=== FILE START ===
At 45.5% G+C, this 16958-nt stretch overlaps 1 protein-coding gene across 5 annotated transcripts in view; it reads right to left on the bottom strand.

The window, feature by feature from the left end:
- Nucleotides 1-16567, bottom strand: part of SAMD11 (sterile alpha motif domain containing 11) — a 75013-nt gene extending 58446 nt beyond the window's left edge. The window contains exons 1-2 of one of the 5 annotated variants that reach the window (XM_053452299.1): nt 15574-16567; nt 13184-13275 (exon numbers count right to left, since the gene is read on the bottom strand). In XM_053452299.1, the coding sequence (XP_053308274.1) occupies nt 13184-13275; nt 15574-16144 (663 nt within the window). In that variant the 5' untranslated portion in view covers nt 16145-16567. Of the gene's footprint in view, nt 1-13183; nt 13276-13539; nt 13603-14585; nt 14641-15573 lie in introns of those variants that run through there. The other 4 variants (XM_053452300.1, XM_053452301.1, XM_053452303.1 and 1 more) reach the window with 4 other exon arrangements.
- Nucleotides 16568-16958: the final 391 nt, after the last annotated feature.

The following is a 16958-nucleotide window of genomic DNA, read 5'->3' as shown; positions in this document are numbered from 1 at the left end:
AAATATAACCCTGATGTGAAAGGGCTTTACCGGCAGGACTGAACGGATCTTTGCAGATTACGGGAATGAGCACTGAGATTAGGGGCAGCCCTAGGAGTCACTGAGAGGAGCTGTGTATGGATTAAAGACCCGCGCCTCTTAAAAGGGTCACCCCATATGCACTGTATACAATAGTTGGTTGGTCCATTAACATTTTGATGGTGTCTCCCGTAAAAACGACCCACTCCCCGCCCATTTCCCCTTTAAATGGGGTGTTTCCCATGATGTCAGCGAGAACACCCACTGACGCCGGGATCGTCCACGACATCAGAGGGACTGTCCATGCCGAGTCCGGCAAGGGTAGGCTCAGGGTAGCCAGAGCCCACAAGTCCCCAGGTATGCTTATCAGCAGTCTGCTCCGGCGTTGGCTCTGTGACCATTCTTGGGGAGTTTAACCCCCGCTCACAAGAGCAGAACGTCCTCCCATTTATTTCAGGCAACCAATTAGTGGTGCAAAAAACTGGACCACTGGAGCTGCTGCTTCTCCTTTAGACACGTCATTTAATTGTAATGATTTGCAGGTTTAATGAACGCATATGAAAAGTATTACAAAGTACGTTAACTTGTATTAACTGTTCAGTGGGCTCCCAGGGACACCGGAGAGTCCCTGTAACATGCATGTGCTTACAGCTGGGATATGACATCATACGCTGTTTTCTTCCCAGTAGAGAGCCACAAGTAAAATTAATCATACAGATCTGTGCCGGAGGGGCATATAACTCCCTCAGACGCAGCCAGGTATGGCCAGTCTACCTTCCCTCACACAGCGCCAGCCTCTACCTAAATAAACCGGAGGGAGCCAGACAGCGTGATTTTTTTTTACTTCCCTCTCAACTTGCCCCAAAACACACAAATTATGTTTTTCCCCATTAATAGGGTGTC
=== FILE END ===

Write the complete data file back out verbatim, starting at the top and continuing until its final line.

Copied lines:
At 45.5% G+C, this 16958-nt stretch overlaps 1 protein-coding gene across 5 annotated transcripts in view; it reads right to left on the bottom strand.

The window, feature by feature from the left end:
- Nucleotides 1-16567, bottom strand: part of SAMD11 (sterile alpha motif domain containing 11) — a 75013-nt gene extending 58446 nt beyond the window's left edge. The window contains exons 1-2 of one of the 5 annotated variants that reach the window (XM_053452299.1): nt 15574-16567; nt 13184-13275 (exon numbers count right to left, since the gene is read on the bottom strand). In XM_053452299.1, the coding sequence (XP_053308274.1) occupies nt 13184-13275; nt 15574-16144 (663 nt within the window). In that variant the 5' untranslated portion in view covers nt 16145-16567. Of the gene's footprint in view, nt 1-13183; nt 13276-13539; nt 13603-14585; nt 14641-15573 lie in introns of those variants that run through there. The other 4 variants (XM_053452300.1, XM_053452301.1, XM_053452303.1 and 1 more) reach the window with 4 other exon arrangements.
- Nucleotides 16568-16958: the final 391 nt, after the last annotated feature.

The following is a 16958-nucleotide window of genomic DNA, read 5'->3' as shown; positions in this document are numbered from 1 at the left end:
AAATATAACCCTGATGTGAAAGGGCTTTACCGGCAGGACTGAACGGATCTTTGCAGATTACGGGAATGAGCACTGAGATTAGGGGCAGCCCTAGGAGTCACTGAGAGGAGCTGTGTATGGATTAAAGACCCGCGCCTCTTAAAAGGGTCACCCCATATGCACTGTATACAATAGTTGGTTGGTCCATTAACATTTTGATGGTGTCTCCCGTAAAAACGACCCACTCCCCGCCCATTTCCCCTTTAAATGGGGTGTTTCCCATGATGTCAGCGAGAACACCCACTGACGCCGGGATCGTCCACGACATCAGAGGGACTGTCCATGCCGAGTCCGGCAAGGGTAGGCTCAGGGTAGCCAGAGCCCACAAGTCCCCAGGTATGCTTATCAGCAGTCTGCTCCGGCGTTGGCTCTGTGACCATTCTTGGGGAGTTTAACCCCCGCTCACAAGAGCAGAACGTCCTCCCATTTATTTCAGGCAACCAATTAGTGGTGCAAAAAACTGGACCACTGGAGCTGCTGCTTCTCCTTTAGACACGTCATTTAATTGTAATGATTTGCAGGTTTAATGAACGCATATGAAAAGTATTACAAAGTACGTTAACTTGTATTAACTGTTCAGTGGGCTCCCAGGGACACCGGAGAGTCCCTGTAACATGCATGTGCTTACAGCTGGGATATGACATCATACGCTGTTTTCTTCCCAGTAGAGAGCCACAAGTAAAATTAATCATACAGATCTGTGCCGGAGGGGCATATAACTCCCTCAGACGCAGCCAGGTATGGCCAGTCTACCTTCCCTCACACAGCGCCAGCCTCTACCTAAATAAACCGGAGGGAGCCAGACAGCGTGATTTTTTTTTACTTCCCTCTCAACTTGCCCCAAAACACACAAATTATGTTTTTCCCCATTAATAGGGTGTC